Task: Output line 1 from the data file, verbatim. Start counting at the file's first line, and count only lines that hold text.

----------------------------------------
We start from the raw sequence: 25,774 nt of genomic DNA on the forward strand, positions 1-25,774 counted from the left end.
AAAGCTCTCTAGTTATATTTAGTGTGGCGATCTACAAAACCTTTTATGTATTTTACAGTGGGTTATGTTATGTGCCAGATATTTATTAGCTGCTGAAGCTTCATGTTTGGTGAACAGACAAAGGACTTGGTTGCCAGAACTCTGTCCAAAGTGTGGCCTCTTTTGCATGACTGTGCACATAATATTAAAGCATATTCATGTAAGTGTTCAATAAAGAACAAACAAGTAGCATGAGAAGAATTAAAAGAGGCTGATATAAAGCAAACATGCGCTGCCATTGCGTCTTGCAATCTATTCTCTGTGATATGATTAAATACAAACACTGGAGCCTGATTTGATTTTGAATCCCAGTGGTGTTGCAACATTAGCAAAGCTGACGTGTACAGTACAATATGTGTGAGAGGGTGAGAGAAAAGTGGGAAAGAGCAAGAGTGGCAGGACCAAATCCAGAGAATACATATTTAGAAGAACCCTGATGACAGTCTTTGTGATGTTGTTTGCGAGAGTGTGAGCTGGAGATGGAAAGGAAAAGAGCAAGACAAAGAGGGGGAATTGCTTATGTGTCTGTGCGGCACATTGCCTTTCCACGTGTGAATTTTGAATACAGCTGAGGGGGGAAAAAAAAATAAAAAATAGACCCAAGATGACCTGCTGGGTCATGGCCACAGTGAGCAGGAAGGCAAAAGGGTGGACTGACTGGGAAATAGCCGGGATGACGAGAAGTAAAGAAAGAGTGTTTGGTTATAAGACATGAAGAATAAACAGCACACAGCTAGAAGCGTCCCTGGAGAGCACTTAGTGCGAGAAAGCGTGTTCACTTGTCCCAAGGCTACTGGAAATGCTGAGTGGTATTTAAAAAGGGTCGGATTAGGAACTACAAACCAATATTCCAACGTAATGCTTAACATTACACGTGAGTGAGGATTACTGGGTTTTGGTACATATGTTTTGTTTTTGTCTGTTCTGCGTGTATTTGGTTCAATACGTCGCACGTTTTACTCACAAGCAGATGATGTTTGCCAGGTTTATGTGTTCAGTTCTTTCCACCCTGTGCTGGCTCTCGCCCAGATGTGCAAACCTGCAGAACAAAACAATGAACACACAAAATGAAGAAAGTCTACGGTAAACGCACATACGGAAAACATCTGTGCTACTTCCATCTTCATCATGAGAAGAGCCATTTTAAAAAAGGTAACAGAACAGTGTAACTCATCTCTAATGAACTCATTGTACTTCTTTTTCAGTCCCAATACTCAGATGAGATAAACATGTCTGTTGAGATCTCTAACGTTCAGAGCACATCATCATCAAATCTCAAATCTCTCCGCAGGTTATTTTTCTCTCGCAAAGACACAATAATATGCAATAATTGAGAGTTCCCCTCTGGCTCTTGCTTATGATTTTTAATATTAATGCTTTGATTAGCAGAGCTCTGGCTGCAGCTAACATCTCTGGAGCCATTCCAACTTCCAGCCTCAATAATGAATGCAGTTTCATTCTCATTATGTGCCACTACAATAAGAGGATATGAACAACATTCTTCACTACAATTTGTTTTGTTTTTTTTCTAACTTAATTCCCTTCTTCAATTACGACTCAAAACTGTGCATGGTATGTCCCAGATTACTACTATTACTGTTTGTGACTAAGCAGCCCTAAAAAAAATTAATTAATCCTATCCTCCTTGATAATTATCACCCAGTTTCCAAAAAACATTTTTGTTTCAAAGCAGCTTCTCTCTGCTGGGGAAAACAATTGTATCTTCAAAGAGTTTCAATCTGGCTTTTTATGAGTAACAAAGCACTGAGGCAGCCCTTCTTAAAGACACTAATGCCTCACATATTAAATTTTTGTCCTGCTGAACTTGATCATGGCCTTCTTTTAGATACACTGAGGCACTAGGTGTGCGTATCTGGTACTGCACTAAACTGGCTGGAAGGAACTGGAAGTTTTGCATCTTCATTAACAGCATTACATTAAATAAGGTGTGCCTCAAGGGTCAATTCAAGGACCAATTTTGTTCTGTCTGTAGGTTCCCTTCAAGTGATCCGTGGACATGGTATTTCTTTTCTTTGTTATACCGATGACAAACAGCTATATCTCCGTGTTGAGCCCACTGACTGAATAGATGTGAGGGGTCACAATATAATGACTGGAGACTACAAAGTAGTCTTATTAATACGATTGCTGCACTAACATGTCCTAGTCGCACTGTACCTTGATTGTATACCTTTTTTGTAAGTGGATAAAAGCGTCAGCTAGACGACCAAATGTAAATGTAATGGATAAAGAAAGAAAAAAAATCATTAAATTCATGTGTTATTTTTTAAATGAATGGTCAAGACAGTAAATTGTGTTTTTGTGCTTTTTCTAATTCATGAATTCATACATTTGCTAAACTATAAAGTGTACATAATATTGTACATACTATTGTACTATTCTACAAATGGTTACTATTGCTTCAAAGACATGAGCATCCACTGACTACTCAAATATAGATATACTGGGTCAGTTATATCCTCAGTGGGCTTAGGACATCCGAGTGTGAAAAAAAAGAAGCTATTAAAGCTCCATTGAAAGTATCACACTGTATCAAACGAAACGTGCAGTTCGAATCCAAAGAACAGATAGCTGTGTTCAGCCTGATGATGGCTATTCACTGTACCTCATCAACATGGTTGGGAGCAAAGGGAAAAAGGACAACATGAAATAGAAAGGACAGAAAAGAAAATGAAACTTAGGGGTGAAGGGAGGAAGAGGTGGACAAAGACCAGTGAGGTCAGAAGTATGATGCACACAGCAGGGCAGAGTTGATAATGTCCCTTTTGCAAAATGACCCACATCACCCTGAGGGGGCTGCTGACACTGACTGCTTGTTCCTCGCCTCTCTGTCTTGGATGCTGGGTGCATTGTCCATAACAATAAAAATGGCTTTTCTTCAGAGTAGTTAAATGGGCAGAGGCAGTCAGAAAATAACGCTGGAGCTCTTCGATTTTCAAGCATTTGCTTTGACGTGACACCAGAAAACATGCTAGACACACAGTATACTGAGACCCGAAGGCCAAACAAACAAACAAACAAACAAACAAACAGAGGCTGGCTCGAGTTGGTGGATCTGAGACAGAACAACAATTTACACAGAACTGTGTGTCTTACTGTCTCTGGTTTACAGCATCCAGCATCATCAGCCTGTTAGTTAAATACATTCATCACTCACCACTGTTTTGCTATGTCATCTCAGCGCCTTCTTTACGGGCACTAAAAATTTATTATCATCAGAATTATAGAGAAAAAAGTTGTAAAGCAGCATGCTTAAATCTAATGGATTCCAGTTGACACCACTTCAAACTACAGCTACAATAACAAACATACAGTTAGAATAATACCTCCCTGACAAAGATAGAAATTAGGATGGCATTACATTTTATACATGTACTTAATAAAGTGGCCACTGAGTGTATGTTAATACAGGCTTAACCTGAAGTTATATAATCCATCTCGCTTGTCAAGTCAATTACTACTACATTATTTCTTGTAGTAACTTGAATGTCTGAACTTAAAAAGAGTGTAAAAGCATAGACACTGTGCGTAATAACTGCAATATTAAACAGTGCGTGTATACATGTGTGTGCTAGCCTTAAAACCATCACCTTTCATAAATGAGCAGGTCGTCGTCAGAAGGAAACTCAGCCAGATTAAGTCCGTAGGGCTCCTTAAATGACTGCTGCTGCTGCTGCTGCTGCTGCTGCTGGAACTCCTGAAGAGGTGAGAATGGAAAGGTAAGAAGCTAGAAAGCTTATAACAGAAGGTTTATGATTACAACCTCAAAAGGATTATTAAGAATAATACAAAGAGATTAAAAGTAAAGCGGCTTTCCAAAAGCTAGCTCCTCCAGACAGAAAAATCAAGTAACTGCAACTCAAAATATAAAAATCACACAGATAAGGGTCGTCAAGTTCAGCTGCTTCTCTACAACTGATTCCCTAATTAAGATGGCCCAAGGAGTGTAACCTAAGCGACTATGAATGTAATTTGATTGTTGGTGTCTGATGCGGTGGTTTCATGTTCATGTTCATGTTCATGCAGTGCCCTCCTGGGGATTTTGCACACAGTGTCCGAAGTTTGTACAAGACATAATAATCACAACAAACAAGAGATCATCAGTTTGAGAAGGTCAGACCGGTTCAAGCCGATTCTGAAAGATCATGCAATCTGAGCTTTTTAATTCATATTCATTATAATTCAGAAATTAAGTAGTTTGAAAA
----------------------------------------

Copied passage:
We start from the raw sequence: 25,774 nt of genomic DNA on the forward strand, positions 1-25,774 counted from the left end.